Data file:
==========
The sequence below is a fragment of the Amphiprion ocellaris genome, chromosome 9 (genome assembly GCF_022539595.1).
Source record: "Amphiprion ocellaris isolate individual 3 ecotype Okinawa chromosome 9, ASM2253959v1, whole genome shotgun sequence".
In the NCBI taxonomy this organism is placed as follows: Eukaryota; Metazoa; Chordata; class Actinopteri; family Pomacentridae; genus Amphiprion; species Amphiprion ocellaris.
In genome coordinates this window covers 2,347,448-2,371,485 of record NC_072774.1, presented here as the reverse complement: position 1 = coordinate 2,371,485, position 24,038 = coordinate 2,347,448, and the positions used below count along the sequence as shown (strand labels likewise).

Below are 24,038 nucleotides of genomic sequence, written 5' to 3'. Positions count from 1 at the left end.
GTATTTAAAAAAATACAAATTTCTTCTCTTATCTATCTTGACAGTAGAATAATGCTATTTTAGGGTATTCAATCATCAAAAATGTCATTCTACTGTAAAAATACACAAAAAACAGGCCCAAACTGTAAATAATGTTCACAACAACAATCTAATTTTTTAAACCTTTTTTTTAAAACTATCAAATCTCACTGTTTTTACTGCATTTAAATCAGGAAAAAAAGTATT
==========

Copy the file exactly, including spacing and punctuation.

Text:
The sequence below is a fragment of the Amphiprion ocellaris genome, chromosome 9 (genome assembly GCF_022539595.1).
Source record: "Amphiprion ocellaris isolate individual 3 ecotype Okinawa chromosome 9, ASM2253959v1, whole genome shotgun sequence".
In the NCBI taxonomy this organism is placed as follows: Eukaryota; Metazoa; Chordata; class Actinopteri; family Pomacentridae; genus Amphiprion; species Amphiprion ocellaris.
In genome coordinates this window covers 2,347,448-2,371,485 of record NC_072774.1, presented here as the reverse complement: position 1 = coordinate 2,371,485, position 24,038 = coordinate 2,347,448, and the positions used below count along the sequence as shown (strand labels likewise).

Below are 24,038 nucleotides of genomic sequence, written 5' to 3'. Positions count from 1 at the left end.
GTATTTAAAAAAATACAAATTTCTTCTCTTATCTATCTTGACAGTAGAATAATGCTATTTTAGGGTATTCAATCATCAAAAATGTCATTCTACTGTAAAAATACACAAAAAACAGGCCCAAACTGTAAATAATGTTCACAACAACAATCTAATTTTTTAAACCTTTTTTTTAAAACTATCAAATCTCACTGTTTTTACTGCATTTAAATCAGGAAAAAAAGTATT